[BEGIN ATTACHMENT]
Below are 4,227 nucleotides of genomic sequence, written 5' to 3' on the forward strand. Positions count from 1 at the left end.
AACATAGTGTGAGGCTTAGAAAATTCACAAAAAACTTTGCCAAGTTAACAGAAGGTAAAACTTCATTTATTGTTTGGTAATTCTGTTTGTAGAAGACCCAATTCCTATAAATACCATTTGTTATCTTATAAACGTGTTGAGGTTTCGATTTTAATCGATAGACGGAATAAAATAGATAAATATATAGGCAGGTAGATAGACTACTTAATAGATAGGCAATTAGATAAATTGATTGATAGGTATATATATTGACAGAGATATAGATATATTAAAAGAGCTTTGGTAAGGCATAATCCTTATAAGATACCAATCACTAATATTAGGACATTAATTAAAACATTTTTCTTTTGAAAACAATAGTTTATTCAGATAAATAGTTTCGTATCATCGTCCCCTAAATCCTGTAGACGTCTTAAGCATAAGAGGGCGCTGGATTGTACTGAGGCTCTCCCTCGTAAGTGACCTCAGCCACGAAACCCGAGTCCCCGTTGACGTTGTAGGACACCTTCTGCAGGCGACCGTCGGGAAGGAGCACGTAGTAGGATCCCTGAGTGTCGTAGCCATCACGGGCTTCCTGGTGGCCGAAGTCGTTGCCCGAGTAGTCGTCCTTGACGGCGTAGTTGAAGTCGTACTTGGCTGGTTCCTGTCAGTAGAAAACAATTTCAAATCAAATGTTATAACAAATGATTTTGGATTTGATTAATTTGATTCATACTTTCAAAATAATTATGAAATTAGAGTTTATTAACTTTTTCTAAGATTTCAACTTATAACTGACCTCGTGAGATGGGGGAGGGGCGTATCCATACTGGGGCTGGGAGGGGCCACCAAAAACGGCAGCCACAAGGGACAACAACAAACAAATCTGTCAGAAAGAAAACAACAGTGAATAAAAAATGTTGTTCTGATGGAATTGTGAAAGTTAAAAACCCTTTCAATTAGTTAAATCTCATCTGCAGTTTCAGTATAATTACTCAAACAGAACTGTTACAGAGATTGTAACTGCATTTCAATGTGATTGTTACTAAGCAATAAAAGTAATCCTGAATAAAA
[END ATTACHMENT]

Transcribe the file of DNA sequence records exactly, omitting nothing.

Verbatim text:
Below are 4,227 nucleotides of genomic sequence, written 5' to 3' on the forward strand. Positions count from 1 at the left end.
AACATAGTGTGAGGCTTAGAAAATTCACAAAAAACTTTGCCAAGTTAACAGAAGGTAAAACTTCATTTATTGTTTGGTAATTCTGTTTGTAGAAGACCCAATTCCTATAAATACCATTTGTTATCTTATAAACGTGTTGAGGTTTCGATTTTAATCGATAGACGGAATAAAATAGATAAATATATAGGCAGGTAGATAGACTACTTAATAGATAGGCAATTAGATAAATTGATTGATAGGTATATATATTGACAGAGATATAGATATATTAAAAGAGCTTTGGTAAGGCATAATCCTTATAAGATACCAATCACTAATATTAGGACATTAATTAAAACATTTTTCTTTTGAAAACAATAGTTTATTCAGATAAATAGTTTCGTATCATCGTCCCCTAAATCCTGTAGACGTCTTAAGCATAAGAGGGCGCTGGATTGTACTGAGGCTCTCCCTCGTAAGTGACCTCAGCCACGAAACCCGAGTCCCCGTTGACGTTGTAGGACACCTTCTGCAGGCGACCGTCGGGAAGGAGCACGTAGTAGGATCCCTGAGTGTCGTAGCCATCACGGGCTTCCTGGTGGCCGAAGTCGTTGCCCGAGTAGTCGTCCTTGACGGCGTAGTTGAAGTCGTACTTGGCTGGTTCCTGTCAGTAGAAAACAATTTCAAATCAAATGTTATAACAAATGATTTTGGATTTGATTAATTTGATTCATACTTTCAAAATAATTATGAAATTAGAGTTTATTAACTTTTTCTAAGATTTCAACTTATAACTGACCTCGTGAGATGGGGGAGGGGCGTATCCATACTGGGGCTGGGAGGGGCCACCAAAAACGGCAGCCACAAGGGACAACAACAAACAAATCTGTCAGAAAGAAAACAACAGTGAATAAAAAATGTTGTTCTGATGGAATTGTGAAAGTTAAAAACCCTTTCAATTAGTTAAATCTCATCTGCAGTTTCAGTATAATTACTCAAACAGAACTGTTACAGAGATTGTAACTGCATTTCAATGTGATTGTTACTAAGCAATAAAAGTAATCCTGAATAAAA